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Industrial Building Allowance

Question

Asked by Lord Taylor of Holbeach



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The Financial Services Secretary to the Treasury (Lord Myners): The phased withdrawal of the industrial buildings allowance affects all businesses (not just companies) that are claiming industrial buildings allowances.

Asked by Lord Taylor of Holbeach

Lord Myners: We do not believe that the withdrawal of industrial buildings allowances will affect how buildings are maintained. Expenditure incurred in repairing and maintaining property is invariably revenue expenditure and as such not affected by the abolition of industrial buildings allowances.

Iran

Question

Asked by Lord Maginnis of Drumglass

The Minister of State, Foreign and Commonwealth Office (Lord Malloch-Brown): The US authorities are well aware of the the UK's position towards the National Council of Resistance of Iran and the People's Mujahedin Organisation of Iran (PMOI/MeK). However, US proscription is a matter for those authorities alone.

Iraq

Question

Asked by Baroness Tonge

The Minister of State, Foreign and Commonwealth Office (Lord Malloch-Brown): I refer the noble Baroness to the Statement made by my right honourable friend the Prime Minister on 15 June 2009 to the House of Commons, (Official Report, col. 21).

The Prime Minister announced that the membership of the Committee of Inquiry consists of highly respected, entirely non-partisan experts in their fields. The committee members were consulted before agreeing to join the inquiry. There was also consultation with the Opposition on the membership. As a Privy Counsellor Committee of Inquiry, it will be a completely independent inquiry.



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NHS: Surplus Land

Question

Asked by Lord Warner

The Parliamentary Under-Secretary of State, Department of Health (Lord Darzi of Denham): National Health Service trusts are responsible for the management and disposal of land and buildings in their ownership. The department does not collect information centrally on what land and buildings have been declared surplus to requirements, neither does the department audit for accuracy or completeness nor how long such property has been declared surplus by NHS bodies.

Guidance for NHS organisations on all land and property transactions, including the disposal of surplus land or buildings, is contained in the Health Building Note 00-08: Estatecode, a copy of which has been placed in the Library.

NHS foundation trusts are authorised and regulated by Monitor, the independent regulator, which does not require the reporting of surplus assets. NHS foundation trusts are restricted in their ability to dispose of assets required for the provision of services, but under their authorisation they must also be managed in an effective, efficient and economic fashion, including the effective use of their land and buildings.

Northern Ireland Office: Hire Cars

Question

Asked by Lord Laird

Baroness Royall of Blaisdon: The Northern Ireland Office, including the Public Prosecution Service Northern Ireland but excluding its agencies and executive NDPBs, overstated the total amount paid to suppliers of private hire cars by £120,000 in the following years:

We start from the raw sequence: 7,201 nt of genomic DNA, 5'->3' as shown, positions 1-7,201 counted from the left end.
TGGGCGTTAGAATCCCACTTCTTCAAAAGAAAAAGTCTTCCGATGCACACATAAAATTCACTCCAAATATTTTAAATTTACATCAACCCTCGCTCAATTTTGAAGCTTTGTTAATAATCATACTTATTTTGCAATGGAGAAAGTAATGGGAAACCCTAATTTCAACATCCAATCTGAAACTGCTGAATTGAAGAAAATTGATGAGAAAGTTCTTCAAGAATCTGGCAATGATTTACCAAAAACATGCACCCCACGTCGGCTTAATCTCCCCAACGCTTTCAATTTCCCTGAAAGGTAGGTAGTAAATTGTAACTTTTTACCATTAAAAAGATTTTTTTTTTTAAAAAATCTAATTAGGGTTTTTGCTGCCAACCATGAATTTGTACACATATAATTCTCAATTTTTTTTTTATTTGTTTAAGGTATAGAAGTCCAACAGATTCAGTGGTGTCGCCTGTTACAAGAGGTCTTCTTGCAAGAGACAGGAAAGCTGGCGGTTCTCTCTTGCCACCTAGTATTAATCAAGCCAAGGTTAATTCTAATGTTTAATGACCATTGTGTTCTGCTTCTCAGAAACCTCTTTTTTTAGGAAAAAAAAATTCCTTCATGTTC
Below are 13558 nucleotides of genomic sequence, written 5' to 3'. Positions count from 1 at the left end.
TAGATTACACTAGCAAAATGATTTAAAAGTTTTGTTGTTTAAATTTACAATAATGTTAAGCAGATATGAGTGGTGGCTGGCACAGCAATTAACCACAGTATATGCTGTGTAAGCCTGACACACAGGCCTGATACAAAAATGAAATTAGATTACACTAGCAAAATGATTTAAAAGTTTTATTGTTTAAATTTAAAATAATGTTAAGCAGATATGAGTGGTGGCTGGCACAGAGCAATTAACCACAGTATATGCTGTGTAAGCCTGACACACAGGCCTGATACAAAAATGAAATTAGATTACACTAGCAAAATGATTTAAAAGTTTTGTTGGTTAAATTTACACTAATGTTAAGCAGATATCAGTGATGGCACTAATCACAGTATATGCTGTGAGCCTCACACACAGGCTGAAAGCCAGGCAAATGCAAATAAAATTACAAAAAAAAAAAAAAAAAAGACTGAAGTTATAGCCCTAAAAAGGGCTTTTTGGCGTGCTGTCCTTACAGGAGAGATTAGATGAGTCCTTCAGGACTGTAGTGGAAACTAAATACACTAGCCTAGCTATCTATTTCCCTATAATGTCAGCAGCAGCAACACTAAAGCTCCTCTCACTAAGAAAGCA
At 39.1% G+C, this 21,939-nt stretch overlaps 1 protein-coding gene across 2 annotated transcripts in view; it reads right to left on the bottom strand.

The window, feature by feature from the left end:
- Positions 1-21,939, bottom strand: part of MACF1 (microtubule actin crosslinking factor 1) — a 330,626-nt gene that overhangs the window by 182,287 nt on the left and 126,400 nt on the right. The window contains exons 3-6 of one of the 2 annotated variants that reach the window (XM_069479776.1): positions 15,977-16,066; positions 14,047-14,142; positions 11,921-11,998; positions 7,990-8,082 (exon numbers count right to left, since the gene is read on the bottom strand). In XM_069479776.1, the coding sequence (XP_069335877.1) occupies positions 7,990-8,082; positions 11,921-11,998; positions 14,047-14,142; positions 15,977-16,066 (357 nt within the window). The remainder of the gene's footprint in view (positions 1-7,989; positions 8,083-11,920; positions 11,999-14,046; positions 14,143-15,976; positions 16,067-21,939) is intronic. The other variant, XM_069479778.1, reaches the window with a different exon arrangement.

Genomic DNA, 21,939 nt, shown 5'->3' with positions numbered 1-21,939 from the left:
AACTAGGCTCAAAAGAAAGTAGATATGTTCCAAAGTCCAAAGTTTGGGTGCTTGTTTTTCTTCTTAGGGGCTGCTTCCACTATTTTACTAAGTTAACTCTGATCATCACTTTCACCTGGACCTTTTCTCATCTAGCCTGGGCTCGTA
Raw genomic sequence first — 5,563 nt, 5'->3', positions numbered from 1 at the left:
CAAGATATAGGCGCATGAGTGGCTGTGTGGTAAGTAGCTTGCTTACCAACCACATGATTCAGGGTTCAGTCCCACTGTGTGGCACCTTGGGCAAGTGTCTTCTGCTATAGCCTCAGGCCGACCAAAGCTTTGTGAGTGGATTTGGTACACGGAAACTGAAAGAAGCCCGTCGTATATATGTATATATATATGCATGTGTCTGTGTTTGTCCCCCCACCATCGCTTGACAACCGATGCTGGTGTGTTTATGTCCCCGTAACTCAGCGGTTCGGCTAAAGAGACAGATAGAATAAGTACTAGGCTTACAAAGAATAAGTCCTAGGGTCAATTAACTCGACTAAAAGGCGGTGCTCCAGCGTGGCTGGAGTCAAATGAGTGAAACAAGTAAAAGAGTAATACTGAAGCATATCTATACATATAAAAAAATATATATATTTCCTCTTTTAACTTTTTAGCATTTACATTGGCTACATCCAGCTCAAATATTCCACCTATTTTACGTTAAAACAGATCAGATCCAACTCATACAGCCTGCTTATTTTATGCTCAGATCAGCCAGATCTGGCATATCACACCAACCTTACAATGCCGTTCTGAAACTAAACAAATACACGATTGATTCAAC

Year£k

2003/04

4

2004/05

43

2006/07

73

Total

120

These amounts should have been charged to air travel.



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Northern Ireland: Human Rights Commission

Question

Asked by Lord Laird

To ask Her Majesty's Government who is responsible for appraising the chair of the Northern Ireland Human Rights Commission; and on the basis of what criteria. [HL4848]

Baroness Royall of Blaisdon: The Permanent Secretary of the Northern Ireland Office is ultimately responsible for advising the Secretary of State on the overall performance of the chief commissioner. The role of the chief commissioner is set out in the NIHRC Management Statement and Financial Memorandum, a copy of which has been placed in the Library of the House.

Asked by Lord Laird

Baroness Royall of Blaisdon: It is the Northern Ireland Act 1998 that requires the Secretary of State when making appointments to the Human Rights Commission to secure "as far as practicable" that the commissioners, as a group, are representative of the community in Northern Ireland, so the requirement must be read in the context of that legislation.

Asked by Lord Laird

Baroness Royall of Blaisdon: Atlantic Philanthropies is an independent organisation and the noble Lord may wish to write to it if he wants to know its reasons for making the grant to the Northern Ireland Human Rights Commission.

Other public bodies may be able to access external funding where and in the circumstances in which their governing arrangements allow them to do so.

Northern Ireland: Youth Justice Agency

Question

Asked by Lord Laird



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Baroness Royall of Blaisdon: In developing its policies and services, the Youth Justice Agency will consult with and obtain feedback from a broad range of key stakeholders and partners, and in particular, children, their families, victims of youth crime and those organisations representing them. It will also take into account developments and best practice in other jurisdictions. Where appropriate, the agency will also consult Members of the Northern Ireland Assembly, local councillors and Members of both Houses of Parliament.